To prevent this type of massive destruction in the future, we will need a fully-fledged national organization, capable of mounting a rapid response to disasters requiring evacuations, relief efforts and the rapid mobilization of large numbers of personnel. A budget of $1 billion a year (or $4 billion over the four-year budgeting period used in Australia) would be conservative at best.” • Sounds like a job for public-private partnerships!
“The tragedy of the climate dildos” [Heated]. “On Thursday, an Australia-based company called Geeky Sex Toys unveiled “The Down-Under Donation Dildo,” the proceeds from which will go toward relief for the country’s devastating climate-fueled wildfires… the Down-Under Donation Dildo story is downright tragic. The first reason—and I can’t believe I’m writing this—is that we shouldn’t have to sell silicone penises to pay for the effects of climate change.’ • OK, the headline is clickbait (though kudos for the Garett Hardin reference). Still a good wrap-up. Though consumerism is hardly the driver of climate change, IMNSHO.
News you can use:
— Inquirer (@inquirerdotnet) January 12, 2020
But shouldn’t the radio in your emergency kit be a wind-up radio, not a battery-powered one?
“Op-Ed: Using artificial intelligence to diagnose cancer could mean unnecessary treatments” [Los Angeles Times]. • That’s not a bug. It’s a feature.
The Carceral State
“This True Crime Podcast Is Brought To You By The Prison Industrial Complex” [McSweeney’s Internet Tendency]. “But first, a word from our sponsors. GEO Group is a full-source incarcerator that brings people together. With state-of-the-art turnkey facilities in 28 states and numerous complementary public-private partnerships, like the state of Louisiana and the Chicago Public School System, GEO Group is the disruptive, evergreen investment to round out your portfolio.”
L’Affiaire Joffrey Epstein
“Jeffrey Epstein Gave MIT $850,000, and Senior Staff Kept Quiet” [Bloomberg]. “Senior Massachusetts Institute of Technology administrators knew for years they were accepting donations from convicted sex offender Jeffrey Epstein but decided to keep it quiet, and one professor even took money personally, a report by an outside law firm found. Epstein, a financier, gave a total of $850,000 and visited the Cambridge, Massachusetts, campus nine times between 2013 and 2017, according to the report, published Friday. At times, Epstein arrived with one or two female assistants who appeared to be in their twenties, something that made observers uncomfortable, witnesses told the investigators. Seth Lloyd, a professor of mechanical engineering, was placed on paid administrative leave because he didn’t disclose that Epstein was the source of two donations to support his research in 2012, and he received a personal gift of $60,000 from Epstein in 2005 or 2006, the university said.” • Did all Lloyd’s personal gifts take the form of money, or were some, er, in kind?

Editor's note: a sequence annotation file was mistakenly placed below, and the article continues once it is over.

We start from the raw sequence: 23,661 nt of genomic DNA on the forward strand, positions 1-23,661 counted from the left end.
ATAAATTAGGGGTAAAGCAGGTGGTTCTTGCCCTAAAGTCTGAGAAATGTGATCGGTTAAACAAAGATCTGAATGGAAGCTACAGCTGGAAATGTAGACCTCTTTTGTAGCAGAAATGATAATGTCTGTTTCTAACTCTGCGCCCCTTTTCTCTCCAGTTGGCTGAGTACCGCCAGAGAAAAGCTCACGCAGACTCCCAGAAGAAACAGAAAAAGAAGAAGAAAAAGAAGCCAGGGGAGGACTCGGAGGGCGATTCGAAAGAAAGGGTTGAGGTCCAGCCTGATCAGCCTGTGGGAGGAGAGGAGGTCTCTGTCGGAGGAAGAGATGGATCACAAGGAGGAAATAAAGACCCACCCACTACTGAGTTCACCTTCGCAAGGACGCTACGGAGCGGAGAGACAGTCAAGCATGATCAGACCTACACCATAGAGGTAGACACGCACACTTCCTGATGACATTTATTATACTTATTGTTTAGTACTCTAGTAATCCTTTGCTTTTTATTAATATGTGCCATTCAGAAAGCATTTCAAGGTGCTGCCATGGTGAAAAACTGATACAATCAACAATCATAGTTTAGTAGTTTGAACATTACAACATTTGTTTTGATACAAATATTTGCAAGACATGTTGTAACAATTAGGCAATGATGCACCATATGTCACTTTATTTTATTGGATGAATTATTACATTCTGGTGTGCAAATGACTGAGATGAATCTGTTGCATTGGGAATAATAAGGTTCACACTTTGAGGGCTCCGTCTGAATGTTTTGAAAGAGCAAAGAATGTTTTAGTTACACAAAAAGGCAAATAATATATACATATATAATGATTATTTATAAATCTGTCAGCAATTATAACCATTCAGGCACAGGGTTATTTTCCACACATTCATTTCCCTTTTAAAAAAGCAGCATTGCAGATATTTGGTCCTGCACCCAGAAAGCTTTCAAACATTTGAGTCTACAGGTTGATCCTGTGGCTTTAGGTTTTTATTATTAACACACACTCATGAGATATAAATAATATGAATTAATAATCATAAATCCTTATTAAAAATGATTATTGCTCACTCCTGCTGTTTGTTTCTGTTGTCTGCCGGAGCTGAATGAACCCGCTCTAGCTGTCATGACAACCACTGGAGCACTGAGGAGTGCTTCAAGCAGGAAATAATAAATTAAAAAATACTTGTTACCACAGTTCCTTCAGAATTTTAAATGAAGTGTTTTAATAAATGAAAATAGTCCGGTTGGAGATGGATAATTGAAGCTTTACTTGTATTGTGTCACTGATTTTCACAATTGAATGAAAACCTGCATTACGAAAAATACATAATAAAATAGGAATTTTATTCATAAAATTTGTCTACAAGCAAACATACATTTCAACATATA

Groves of Academe
“Nixed CCSF Classes for Older Adults Diverted to Nonprofits” [SF Weekly]. “Mayor London Breed and several supervisors stepped in Monday to save some community classes for older and aging adults threatened by class cuts at City College of San Francisco. When the college suddenly cut 288 spring classes in November, it wiped out nearly all the classes in its Older Adults Program serving seniors and adults with disabilities. Breed and supervisors Norman Yee, Catherine Stefani, Ahsha Safaí, Aaron Peskin and Rafael Mandelman on Monday announced a funding plan to restore some of those classes. …The City will use $216,000 annually from the Dignity Fund, which voters passed in 2016 to support older adults and adults with disabilities, to fund 17 of the 50 classes cut in the program. Nonprofits like the Jewish Community Center, Self-Help for the Elderly, and YMCA Stonestown will take over the administration of the classes, which are expected to serve about 1,000 people…. ‘The announcement from the mayor today is certainly concerning, because it suggests [The City will] allow the defunding of a public institution and give city funding to private institutions,’ said Jenny Worley, president of the college’s faculty union AFT 2121. ‘We have created these programs, we have the infrastructure and the experience to run them.'” • So, very progressive [x] black [x] woman Mayor London Breed is busting a union and giving their programs to some NGOs? That’s what this is about? How unexpected.